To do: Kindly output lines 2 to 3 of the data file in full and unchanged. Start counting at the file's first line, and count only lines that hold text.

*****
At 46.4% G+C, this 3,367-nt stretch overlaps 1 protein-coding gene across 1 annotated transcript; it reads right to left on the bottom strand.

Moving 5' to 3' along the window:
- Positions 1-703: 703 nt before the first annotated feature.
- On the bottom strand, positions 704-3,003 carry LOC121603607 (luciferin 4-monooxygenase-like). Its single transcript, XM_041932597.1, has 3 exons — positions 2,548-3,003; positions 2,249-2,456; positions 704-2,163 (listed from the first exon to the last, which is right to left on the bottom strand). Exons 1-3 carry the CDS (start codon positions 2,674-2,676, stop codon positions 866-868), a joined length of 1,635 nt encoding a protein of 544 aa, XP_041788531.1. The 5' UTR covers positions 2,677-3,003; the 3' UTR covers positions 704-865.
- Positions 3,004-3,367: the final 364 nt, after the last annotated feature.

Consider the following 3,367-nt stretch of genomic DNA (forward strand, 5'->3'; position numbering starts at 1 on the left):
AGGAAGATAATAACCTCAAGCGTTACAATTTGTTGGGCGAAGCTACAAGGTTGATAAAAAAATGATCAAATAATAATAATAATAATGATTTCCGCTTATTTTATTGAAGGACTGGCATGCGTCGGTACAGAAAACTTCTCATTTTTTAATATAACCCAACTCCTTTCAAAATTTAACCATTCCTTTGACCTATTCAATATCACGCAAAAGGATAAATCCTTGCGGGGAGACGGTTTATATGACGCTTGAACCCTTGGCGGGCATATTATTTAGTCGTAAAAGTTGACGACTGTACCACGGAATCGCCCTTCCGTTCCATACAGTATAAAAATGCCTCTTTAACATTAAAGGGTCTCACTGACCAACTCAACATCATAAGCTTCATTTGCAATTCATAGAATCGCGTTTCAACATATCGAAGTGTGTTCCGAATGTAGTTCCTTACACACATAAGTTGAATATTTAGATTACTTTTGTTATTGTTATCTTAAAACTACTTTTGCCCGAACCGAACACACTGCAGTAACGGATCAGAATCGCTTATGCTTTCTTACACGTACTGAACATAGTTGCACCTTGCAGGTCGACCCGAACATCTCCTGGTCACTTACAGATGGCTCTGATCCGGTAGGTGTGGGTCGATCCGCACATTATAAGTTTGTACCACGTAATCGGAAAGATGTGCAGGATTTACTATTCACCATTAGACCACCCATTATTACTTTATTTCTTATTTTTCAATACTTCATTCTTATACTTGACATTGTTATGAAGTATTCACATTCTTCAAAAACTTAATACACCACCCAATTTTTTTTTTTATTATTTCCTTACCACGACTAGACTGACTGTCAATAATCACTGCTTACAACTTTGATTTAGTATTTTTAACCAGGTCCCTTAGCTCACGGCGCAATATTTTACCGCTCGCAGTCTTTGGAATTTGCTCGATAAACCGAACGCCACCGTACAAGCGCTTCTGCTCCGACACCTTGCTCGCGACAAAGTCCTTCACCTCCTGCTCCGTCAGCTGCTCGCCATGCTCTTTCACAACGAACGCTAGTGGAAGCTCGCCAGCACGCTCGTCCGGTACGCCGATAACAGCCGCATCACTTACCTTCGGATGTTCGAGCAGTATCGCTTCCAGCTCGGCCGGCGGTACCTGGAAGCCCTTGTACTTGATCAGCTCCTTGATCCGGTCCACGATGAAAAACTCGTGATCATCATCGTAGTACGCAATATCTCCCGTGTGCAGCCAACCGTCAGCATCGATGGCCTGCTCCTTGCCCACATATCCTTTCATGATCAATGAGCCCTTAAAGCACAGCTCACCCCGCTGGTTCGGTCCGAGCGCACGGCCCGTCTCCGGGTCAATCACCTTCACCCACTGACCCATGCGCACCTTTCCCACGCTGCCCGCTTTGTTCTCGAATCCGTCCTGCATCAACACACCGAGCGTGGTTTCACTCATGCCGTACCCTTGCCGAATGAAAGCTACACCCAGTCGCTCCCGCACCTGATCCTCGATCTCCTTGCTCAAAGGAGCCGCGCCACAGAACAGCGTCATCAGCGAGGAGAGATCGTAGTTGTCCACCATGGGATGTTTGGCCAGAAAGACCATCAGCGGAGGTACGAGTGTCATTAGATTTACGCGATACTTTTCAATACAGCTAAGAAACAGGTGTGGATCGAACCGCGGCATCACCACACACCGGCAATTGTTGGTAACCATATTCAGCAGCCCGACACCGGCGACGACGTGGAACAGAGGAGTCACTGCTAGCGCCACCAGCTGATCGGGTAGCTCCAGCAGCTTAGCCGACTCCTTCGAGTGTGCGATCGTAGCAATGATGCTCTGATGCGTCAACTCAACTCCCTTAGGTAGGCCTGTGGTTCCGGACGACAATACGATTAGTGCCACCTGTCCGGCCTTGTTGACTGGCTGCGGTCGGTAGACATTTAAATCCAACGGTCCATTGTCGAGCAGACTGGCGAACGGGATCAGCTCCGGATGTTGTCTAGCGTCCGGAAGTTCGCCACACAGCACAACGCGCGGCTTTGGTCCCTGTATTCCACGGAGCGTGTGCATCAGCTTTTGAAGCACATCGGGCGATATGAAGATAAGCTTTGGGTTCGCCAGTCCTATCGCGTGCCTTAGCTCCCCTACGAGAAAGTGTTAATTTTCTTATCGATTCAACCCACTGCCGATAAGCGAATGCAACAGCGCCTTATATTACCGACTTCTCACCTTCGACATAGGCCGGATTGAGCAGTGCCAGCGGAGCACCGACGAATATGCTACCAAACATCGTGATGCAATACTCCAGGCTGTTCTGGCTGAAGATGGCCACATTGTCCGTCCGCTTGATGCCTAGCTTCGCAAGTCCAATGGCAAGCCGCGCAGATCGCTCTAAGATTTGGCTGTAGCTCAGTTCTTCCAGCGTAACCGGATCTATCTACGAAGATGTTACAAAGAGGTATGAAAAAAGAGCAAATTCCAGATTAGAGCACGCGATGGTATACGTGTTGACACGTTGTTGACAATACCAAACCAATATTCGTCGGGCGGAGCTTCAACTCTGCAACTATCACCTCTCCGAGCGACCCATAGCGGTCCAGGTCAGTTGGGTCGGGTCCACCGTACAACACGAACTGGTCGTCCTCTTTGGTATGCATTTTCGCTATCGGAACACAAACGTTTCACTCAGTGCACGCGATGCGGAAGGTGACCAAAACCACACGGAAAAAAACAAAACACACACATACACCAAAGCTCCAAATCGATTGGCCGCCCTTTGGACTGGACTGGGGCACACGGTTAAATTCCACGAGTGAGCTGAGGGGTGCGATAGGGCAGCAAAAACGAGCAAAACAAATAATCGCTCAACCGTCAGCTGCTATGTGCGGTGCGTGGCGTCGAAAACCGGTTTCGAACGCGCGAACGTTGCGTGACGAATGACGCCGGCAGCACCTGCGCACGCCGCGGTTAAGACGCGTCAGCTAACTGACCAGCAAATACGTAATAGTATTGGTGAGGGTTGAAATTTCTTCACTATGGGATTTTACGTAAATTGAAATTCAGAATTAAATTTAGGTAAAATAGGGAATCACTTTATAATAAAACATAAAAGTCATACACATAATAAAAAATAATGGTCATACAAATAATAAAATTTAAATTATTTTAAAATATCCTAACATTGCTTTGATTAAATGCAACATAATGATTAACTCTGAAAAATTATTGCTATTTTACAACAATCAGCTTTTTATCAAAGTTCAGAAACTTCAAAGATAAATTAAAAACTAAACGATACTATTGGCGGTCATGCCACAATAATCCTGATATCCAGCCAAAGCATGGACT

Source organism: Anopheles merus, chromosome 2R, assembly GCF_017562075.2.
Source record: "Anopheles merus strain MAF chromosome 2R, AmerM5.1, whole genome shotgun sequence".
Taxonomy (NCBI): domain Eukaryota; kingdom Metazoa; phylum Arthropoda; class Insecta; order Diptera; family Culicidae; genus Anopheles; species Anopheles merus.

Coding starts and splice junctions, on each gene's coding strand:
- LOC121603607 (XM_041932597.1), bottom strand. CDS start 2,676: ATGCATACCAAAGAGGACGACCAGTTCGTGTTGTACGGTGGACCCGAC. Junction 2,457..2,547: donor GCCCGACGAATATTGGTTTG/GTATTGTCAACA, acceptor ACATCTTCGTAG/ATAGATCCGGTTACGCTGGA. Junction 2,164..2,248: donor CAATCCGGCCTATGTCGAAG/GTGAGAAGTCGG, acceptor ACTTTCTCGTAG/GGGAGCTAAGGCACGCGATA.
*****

Moving 5' to 3' along the window:
- Positions 1-703: 703 nt before the first annotated feature.